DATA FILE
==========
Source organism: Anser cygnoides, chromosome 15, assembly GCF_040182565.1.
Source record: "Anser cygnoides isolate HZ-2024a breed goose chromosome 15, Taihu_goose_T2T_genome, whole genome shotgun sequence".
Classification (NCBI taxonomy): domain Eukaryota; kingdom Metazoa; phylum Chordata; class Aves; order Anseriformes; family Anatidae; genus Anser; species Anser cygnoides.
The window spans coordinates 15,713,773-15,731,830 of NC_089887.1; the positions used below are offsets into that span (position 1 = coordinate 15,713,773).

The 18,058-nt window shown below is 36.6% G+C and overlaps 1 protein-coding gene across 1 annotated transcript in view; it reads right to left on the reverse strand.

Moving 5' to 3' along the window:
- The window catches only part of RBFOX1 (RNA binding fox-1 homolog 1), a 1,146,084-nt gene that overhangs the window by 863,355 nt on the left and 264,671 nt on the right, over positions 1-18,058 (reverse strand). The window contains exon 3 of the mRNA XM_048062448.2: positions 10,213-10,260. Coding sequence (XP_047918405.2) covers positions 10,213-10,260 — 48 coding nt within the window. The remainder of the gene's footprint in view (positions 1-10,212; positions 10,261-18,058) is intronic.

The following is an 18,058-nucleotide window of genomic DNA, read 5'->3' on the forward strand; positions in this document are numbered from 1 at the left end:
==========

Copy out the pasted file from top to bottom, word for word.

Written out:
Source organism: Anser cygnoides, chromosome 15, assembly GCF_040182565.1.
Source record: "Anser cygnoides isolate HZ-2024a breed goose chromosome 15, Taihu_goose_T2T_genome, whole genome shotgun sequence".
Classification (NCBI taxonomy): domain Eukaryota; kingdom Metazoa; phylum Chordata; class Aves; order Anseriformes; family Anatidae; genus Anser; species Anser cygnoides.
The window spans coordinates 15,713,773-15,731,830 of NC_089887.1; the positions used below are offsets into that span (position 1 = coordinate 15,713,773).

The 18,058-nt window shown below is 36.6% G+C and overlaps 1 protein-coding gene across 1 annotated transcript in view; it reads right to left on the reverse strand.

Moving 5' to 3' along the window:
- The window catches only part of RBFOX1 (RNA binding fox-1 homolog 1), a 1,146,084-nt gene that overhangs the window by 863,355 nt on the left and 264,671 nt on the right, over positions 1-18,058 (reverse strand). The window contains exon 3 of the mRNA XM_048062448.2: positions 10,213-10,260. Coding sequence (XP_047918405.2) covers positions 10,213-10,260 — 48 coding nt within the window. The remainder of the gene's footprint in view (positions 1-10,212; positions 10,261-18,058) is intronic.

The following is an 18,058-nucleotide window of genomic DNA, read 5'->3' on the forward strand; positions in this document are numbered from 1 at the left end: